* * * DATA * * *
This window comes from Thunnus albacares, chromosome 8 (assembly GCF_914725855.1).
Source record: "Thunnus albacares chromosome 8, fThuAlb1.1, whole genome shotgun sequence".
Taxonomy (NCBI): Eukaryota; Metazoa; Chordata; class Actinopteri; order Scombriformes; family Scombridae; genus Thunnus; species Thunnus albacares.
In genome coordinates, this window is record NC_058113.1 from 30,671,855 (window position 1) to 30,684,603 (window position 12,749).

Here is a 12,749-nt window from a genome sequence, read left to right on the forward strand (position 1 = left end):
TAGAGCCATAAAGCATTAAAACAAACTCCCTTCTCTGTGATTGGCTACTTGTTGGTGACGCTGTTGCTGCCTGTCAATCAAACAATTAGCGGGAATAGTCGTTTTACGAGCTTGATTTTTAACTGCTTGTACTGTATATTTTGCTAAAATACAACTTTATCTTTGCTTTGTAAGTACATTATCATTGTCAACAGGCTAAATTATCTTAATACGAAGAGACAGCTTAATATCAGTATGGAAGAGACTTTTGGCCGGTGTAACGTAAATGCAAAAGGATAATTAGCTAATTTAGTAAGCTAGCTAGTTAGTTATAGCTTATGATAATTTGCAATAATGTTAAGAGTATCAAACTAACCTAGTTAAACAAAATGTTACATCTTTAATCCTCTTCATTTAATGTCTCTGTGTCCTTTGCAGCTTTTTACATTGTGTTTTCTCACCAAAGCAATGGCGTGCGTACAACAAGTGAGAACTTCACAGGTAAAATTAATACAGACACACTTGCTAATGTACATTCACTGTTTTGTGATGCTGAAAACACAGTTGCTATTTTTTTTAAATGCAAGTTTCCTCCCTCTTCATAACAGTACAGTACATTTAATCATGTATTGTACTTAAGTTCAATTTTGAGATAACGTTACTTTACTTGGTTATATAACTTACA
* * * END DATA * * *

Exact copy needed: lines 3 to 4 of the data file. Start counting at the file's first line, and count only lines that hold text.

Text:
Taxonomy (NCBI): Eukaryota; Metazoa; Chordata; class Actinopteri; order Scombriformes; family Scombridae; genus Thunnus; species Thunnus albacares.
In genome coordinates, this window is record NC_058113.1 from 30,671,855 (window position 1) to 30,684,603 (window position 12,749).